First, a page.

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Google's security audit of the Galaxy S6 Edge illustrates Android's vulnerability

Google's security audit of the Galaxy S6 Edge illustrates Android's vulnerability

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The Project Zero team at Google, tasked with discovering severe bugs and exploits in Android, recently turned its attention to Samsung's Galaxy S6 Edge smartphone, and its findings, published this week, have identified "11 high-impact security issues" with the handset. Samsung's email client and gallery app were both shown to create added security risks on top of those already inherent in the underlying Android operating system. In other words, Android OEM software is adding insecurity as well as visual clutter and update delays to Android phones.

There's a major positive to be taken away from this investigation, as the biggest of the 11 identified flaws were fixed within 90 days of discovery, and the three remaining ones pose lesser risks and will also be patched in November. But in order to get to that level of security consciousness and responsiveness, Google had to commit a team of 10 security analysts for a week. That's entirely unfeasible for the full cornucopia of Android devices, which are now provided by more than 1,300 brands. Each company will have its own drivers, and many will duplicate basic Android functionality with their own apps, just as Samsung has done, and thereby introduce their own vulnerabilities. And that's really the biggest security risk of them all for Android: Google doesn't control the final software that most people use and experience, and it doesn't have the means to secure each of the 1.4 billion Android devices in active use today.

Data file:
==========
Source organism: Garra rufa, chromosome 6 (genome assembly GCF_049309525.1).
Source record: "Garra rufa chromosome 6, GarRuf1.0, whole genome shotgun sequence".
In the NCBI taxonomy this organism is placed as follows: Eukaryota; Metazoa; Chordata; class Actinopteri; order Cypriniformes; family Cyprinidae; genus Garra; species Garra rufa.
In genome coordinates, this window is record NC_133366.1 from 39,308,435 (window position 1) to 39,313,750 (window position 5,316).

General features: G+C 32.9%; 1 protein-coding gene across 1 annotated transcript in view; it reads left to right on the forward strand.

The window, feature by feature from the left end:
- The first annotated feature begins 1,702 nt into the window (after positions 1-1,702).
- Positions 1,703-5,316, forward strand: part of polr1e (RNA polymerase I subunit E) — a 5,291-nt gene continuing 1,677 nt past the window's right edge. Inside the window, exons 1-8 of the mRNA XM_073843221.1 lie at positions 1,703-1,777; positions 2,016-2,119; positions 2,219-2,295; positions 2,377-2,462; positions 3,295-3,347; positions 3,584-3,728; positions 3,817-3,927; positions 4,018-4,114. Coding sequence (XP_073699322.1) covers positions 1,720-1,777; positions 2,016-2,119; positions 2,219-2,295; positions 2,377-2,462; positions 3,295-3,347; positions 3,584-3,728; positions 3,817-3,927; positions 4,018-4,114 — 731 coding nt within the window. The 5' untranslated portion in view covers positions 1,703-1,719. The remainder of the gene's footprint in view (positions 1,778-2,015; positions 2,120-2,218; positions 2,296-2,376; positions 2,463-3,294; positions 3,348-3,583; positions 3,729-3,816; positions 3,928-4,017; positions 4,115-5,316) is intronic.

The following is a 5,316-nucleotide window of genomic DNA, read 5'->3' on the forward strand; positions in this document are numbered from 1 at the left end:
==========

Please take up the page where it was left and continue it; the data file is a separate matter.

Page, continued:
11 vulnerabilities were discovered in one phone over the course of a week's audit

It would be easy to pin the blame on Android phone manufacturers' lapels (it would certainly be accurate), but let's not forget that they're engaged in a seemingly endless price war, which has delivered ever better and smarter devices at ever cheaper prices. Other than Samsung, there aren't many Android OEMs making big profits from their device sales, which in turn is forcing them to cut corners like diligent security checks. It's actually an easy choice to make because insecurity to malware and hacking is not an immediately obvious effect on the consumer. At least Google, along with partners like Samsung and LG, has committed to pushing out monthly Android security patches — and if it finds the necessary cooperation from mobile carriers, it could make some progress on having a more unified security strategy.

Selling people on security rather than some otherworldly spec is hard to do, but that's exactly what BlackBerry is planning on with its Priv Android smartphone, coming later this week. It has a full security suite and an app-monitoring tool to help users protect their phones and their privacy. In an ideal world, Google's Android partners would all be doing what BlackBerry is, but as it stands, the trend remains to focus on more easily marketable features like glorious displays and high-powered chipsets.

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